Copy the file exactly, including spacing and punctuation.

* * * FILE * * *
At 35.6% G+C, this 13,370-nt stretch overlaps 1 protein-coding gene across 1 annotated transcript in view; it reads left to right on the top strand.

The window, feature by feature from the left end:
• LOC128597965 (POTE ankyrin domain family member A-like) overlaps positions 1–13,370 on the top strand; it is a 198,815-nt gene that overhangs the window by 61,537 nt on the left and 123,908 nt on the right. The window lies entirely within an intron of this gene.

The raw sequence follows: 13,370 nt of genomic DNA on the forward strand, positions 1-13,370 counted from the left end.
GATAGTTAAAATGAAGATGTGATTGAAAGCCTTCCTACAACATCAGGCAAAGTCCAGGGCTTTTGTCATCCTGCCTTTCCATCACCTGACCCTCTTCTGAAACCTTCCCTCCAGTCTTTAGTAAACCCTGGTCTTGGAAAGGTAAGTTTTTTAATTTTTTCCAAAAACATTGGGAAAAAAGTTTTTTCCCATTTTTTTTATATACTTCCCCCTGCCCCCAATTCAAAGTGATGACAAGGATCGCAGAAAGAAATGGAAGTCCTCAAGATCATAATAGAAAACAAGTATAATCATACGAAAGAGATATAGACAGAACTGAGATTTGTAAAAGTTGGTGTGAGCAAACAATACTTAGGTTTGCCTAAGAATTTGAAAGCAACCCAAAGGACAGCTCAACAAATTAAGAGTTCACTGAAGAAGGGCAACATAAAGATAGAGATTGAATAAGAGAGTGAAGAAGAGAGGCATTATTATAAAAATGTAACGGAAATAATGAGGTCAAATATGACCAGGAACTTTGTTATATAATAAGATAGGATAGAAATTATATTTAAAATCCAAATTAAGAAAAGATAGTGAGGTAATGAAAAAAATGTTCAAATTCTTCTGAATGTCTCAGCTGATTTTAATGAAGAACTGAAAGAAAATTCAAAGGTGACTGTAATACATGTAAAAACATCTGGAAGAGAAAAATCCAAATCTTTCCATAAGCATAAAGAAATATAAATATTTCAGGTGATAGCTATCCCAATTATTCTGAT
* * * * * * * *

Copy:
At 35.6% G+C, this 13,370-nt stretch overlaps 1 protein-coding gene across 1 annotated transcript in view; it reads left to right on the top strand.

The window, feature by feature from the left end:
• LOC128597965 (POTE ankyrin domain family member A-like) overlaps positions 1–13,370 on the top strand; it is a 198,815-nt gene that overhangs the window by 61,537 nt on the left and 123,908 nt on the right. The window lies entirely within an intron of this gene.

The raw sequence follows: 13,370 nt of genomic DNA on the forward strand, positions 1-13,370 counted from the left end.
GATAGTTAAAATGAAGATGTGATTGAAAGCCTTCCTACAACATCAGGCAAAGTCCAGGGCTTTTGTCATCCTGCCTTTCCATCACCTGACCCTCTTCTGAAACCTTCCCTCCAGTCTTTAGTAAACCCTGGTCTTGGAAAGGTAAGTTTTTTAATTTTTTCCAAAAACATTGGGAAAAAAGTTTTTTCCCATTTTTTTTATATACTTCCCCCTGCCCCCAATTCAAAGTGATGACAAGGATCGCAGAAAGAAATGGAAGTCCTCAAGATCATAATAGAAAACAAGTATAATCATACGAAAGAGATATAGACAGAACTGAGATTTGTAAAAGTTGGTGTGAGCAAACAATACTTAGGTTTGCCTAAGAATTTGAAAGCAACCCAAAGGACAGCTCAACAAATTAAGAGTTCACTGAAGAAGGGCAACATAAAGATAGAGATTGAATAAGAGAGTGAAGAAGAGAGGCATTATTATAAAAATGTAACGGAAATAATGAGGTCAAATATGACCAGGAACTTTGTTATATAATAAGATAGGATAGAAATTATATTTAAAATCCAAATTAAGAAAAGATAGTGAGGTAATGAAAAAAATGTTCAAATTCTTCTGAATGTCTCAGCTGATTTTAATGAAGAACTGAAAGAAAATTCAAAGGTGACTGTAATACATGTAAAAACATCTGGAAGAGAAAAATCCAAATCTTTCCATAAGCATAAAGAAATATAAATATTTCAGGTGATAGCTATCCCAATTATTCTGAT